Remains of 500 Genocide victims yet to be retrieved from Rwinkwavu mines

Efforts to retrieve the remains of over 500 people killed during the 1994 Genocide against the Tutsi in Rwinkwavu mines have been futile since 1995.

Efforts to retrieve the remains of over 500 people killed during the 1994 Genocide against the Tutsi in Rwinkwavu mines have been futile since 1995.

Rwinkwavu Wolfram Mining and Processing Factory is based in Kayonza District, Eastern Province.

The minerals were discovered by Belgian brothers, Gargarathos in 1930, and mining started in 1939 by Ridell and Gastrell (also Belgians).

The failure to exhume the remains was disclosed by the umbrella of survivors associations (Ibuka) and Kayonza authorities, during the closure of the commemoration week in Rwinkwavu Sector on Sunday.

Addressing the mourners, Kayonza mayor John Mugabo said the bodies were buried too deep in the mines.

He said the area in which the bodies were dumped, was planned to be sealed off from mining, adding that it would be turned into a memorial cemetery.

“We have left no stone unturned to try and exhume the bodies but all the efforts are futile. The remains are deep where soils are loose, water is full and physical contact is almost impossible. So, we are giving up any possibility to reach the remains,” he said.

 “We are discussing the possibility of identifying the specific areas where the Genocide victims were dumped, so that they are sealed off for the purpose of respecting the victims,” Mugabo said.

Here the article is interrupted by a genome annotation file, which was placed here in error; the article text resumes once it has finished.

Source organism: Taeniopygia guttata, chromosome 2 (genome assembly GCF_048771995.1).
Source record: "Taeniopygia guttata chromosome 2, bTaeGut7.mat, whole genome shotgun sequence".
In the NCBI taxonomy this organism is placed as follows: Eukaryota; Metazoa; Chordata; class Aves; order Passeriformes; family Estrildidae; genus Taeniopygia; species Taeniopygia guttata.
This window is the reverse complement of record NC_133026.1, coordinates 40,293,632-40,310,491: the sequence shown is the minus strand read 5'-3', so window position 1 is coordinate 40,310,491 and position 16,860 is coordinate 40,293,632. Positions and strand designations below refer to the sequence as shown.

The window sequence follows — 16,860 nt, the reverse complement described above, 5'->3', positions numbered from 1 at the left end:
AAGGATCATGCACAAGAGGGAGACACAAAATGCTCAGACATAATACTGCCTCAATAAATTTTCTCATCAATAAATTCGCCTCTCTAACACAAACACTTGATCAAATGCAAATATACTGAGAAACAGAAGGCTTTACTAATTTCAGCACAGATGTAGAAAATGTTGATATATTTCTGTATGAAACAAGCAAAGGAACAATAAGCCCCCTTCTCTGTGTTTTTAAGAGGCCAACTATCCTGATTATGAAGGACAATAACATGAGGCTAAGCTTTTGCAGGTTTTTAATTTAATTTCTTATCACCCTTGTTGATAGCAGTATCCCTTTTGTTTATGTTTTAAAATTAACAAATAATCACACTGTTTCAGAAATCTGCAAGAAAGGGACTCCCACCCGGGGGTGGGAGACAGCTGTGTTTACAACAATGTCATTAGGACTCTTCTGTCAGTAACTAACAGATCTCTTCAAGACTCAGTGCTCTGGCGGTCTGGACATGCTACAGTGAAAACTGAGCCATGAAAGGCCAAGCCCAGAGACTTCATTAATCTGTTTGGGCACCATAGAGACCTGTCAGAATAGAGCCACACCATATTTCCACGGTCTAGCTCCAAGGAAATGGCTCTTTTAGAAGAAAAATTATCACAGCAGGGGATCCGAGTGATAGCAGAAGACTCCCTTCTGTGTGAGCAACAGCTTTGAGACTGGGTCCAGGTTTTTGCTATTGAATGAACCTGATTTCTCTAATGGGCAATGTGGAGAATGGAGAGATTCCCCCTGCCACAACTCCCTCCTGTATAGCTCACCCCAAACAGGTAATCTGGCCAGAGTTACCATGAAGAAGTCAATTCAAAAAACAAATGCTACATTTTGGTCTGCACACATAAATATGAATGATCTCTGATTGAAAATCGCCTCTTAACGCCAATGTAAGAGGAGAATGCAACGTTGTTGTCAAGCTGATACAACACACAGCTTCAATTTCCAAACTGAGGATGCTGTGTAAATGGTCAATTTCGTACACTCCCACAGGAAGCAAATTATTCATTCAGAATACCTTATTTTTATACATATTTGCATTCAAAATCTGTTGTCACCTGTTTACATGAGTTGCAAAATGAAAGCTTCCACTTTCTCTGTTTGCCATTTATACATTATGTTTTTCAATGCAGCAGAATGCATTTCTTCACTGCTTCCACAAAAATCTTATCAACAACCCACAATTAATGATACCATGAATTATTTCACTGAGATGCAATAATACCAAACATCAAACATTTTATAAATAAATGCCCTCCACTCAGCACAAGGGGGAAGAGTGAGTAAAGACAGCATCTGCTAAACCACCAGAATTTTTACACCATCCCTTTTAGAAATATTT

Technicians brought in by the Commission for the Fight Against Genocide (CNLG) also reportedly ruled out any possibility of ever retrieving the bodies.

Rwinkwavu was one of the areas where Tutsi used to hide since 1959, when the first Tutsi massacres were conducted countrywide.

It is against such background that many Tutsi took refuge in the area, expecting to survive, just like their grandparents.

Jean Claude Munyeragwe, the  leader of survivors in Rwinkwavu Sector, lamented that the minerals meant to benefit the people were instead used to kill them.

He said organisers of the Genocide in the area used money from the mines to pay the Interahamwe militia that killed the Tutsi in the area.

“Our grandparents hid in this sector during the 1959 Tutsi massacres and were lucky to survive. We thought we would also survive but things turned out differently. Thousands of Tutsi were tortured, killed and dumped in mines,” he said.

A similar problem was also reported in Ruramira Sector, Kayonza District.

Alfred Munyenyiko, a survivor in the area, called for recognition of the mining caves as memorial sites.

“I worked in the mines, so I knew it was impossible to remove the bodies dumped deep in the mines. It demands high level technology which we do not have. Let us just find a proper way to honour the victims without engaging in the futile exercise to retrieve them,” he said.

At least 3,400 bodies of Tutsi killed in Rwinkwavu Sector have so far been accorded decent burial.

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